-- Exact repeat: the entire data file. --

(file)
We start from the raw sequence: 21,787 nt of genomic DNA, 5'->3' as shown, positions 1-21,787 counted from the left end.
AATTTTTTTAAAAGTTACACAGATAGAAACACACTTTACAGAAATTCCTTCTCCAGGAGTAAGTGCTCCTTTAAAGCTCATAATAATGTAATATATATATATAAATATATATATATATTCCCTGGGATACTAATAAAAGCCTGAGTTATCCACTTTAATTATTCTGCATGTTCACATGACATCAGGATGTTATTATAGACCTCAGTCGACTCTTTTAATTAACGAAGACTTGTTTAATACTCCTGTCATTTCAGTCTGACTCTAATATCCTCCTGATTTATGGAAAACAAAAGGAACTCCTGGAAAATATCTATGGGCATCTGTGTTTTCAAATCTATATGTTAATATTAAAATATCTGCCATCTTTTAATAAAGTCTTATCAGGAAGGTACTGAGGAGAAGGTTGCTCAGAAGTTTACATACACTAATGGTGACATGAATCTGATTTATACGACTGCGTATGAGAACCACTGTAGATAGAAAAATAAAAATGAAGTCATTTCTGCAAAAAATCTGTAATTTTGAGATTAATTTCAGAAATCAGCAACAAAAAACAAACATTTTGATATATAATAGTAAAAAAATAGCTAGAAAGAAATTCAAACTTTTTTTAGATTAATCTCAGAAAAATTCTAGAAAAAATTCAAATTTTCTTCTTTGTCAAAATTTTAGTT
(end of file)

We start from the raw sequence: 21,787 nt of genomic DNA, 5'->3' as shown, positions 1-21,787 counted from the left end.
AATTTTTTTAAAAGTTACACAGATAGAAACACACTTTACAGAAATTCCTTCTCCAGGAGTAAGTGCTCCTTTAAAGCTCATAATAATGTAATATATATATATAAATATATATATATATTCCCTGGGATACTAATAAAAGCCTGAGTTATCCACTTTAATTATTCTGCATGTTCACATGACATCAGGATGTTATTATAGACCTCAGTCGACTCTTTTAATTAACGAAGACTTGTTTAATACTCCTGTCATTTCAGTCTGACTCTAATATCCTCCTGATTTATGGAAAACAAAAGGAACTCCTGGAAAATATCTATGGGCATCTGTGTTTTCAAATCTATATGTTAATATTAAAATATCTGCCATCTTTTAATAAAGTCTTATCAGGAAGGTACTGAGGAGAAGGTTGCTCAGAAGTTTACATACACTAATGGTGACATGAATCTGATTTATACGACTGCGTATGAGAACCACTGTAGATAGAAAAATAAAAATGAAGTCATTTCTGCAAAAAATCTGTAATTTTGAGATTAATTTCAGAAATCAGCAACAAAAAACAAACATTTTGATATATAATAGTAAAAAAATAGCTAGAAAGAAATTCAAACTTTTTTTAGATTAATCTCAGAAAAATTCTAGAAAAAATTCAAATTTTCTTCTTTGTCAAAATTTTAGTT